UAE Vice President and Prime Minister and Dubai Ruler Sheikh Mohammed bin Rashid Al Maktoum and Supreme Council Member and Ruler of Ras Al Khaimah Sheikh Saud Bin Saqr Al Qassimi have ordered the release of more than 1,000 prisoners ahead of Ramadan.
Dubai Media Office described the 700 prisoners released by Sheikh Mohammed as being “from different nationalities” in a brief tweet. UAE state news agency WAM said they were being held in correctional and penitentiary institutions.
The 302 inmates released by Sheikh Saud have received final verdicts from the emirate’s courts and had any dues paid.
The gesture is intended to allow them the “opportunity to reintegrate into the fabric of society” and bring joy to their families during the holy month, WAM said.
Mass prisoner pardons have become a common practice by rulers in the Gulf Cooperation Council at the start of the holy month, which is intended to be a time of generosity and charitable giving.
On Monday, UAE President Sheikh Khalifa bin Zayed Al Nahyan also ordered the release of 935 prisoners for Ramadan.
The UAE’s moon sighting committee is due to meet after evening prayers tonight to determine the start of the holy month.
Should the crescent be spotted on Tuesday, it will mean Wednesday is the first day of Ramadan.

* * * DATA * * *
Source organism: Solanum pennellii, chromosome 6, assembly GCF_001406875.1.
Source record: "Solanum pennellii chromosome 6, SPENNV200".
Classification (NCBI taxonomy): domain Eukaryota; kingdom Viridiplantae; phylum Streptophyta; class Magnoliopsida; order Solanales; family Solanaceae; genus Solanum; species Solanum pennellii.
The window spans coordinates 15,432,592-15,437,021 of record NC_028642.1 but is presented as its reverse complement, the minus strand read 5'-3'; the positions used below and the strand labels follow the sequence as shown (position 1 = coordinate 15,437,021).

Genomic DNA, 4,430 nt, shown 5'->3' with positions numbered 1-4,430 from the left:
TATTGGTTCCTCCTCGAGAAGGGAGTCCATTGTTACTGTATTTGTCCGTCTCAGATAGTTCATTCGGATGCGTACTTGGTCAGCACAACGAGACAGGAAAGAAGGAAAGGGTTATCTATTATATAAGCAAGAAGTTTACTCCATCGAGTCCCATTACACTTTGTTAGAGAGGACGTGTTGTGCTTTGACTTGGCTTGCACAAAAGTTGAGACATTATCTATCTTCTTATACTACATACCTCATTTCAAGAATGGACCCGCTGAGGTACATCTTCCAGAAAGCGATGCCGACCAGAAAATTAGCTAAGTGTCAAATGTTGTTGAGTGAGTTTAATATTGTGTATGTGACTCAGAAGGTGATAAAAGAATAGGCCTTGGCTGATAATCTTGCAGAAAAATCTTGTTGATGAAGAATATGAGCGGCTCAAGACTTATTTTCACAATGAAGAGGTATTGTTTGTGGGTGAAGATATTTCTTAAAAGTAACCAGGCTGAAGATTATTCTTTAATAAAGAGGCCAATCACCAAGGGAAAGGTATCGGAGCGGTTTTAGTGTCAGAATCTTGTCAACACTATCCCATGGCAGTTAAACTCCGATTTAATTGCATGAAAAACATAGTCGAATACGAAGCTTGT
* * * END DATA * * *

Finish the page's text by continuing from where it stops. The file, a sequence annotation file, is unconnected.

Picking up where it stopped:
Oman was the first country in the Gulf to announce when it will mark the beginning of Ramadan.
The sultanate’s Ministry of Endowments and Religious Affairs said last Monday that the holy month would fall on Thursday, May 17 due to concerns the moon would not be visible nationwide on Tuesday evening next week.
Astronomers in Kuwait and Sharjah have also indicated May 17 will be the likely start date for the month of Ramadan.
In March, Sharjah Centre for Astronomy and Space Sciences said Ramadan would likely fall on May 17 with Eid Al Fitr, marking the end of the month, expected on June 15.
The UAE’s Ministry of Human Resources and Emiratisation said earlier on Tuesday that private sector working hours would be reduced by two hours for the holy month.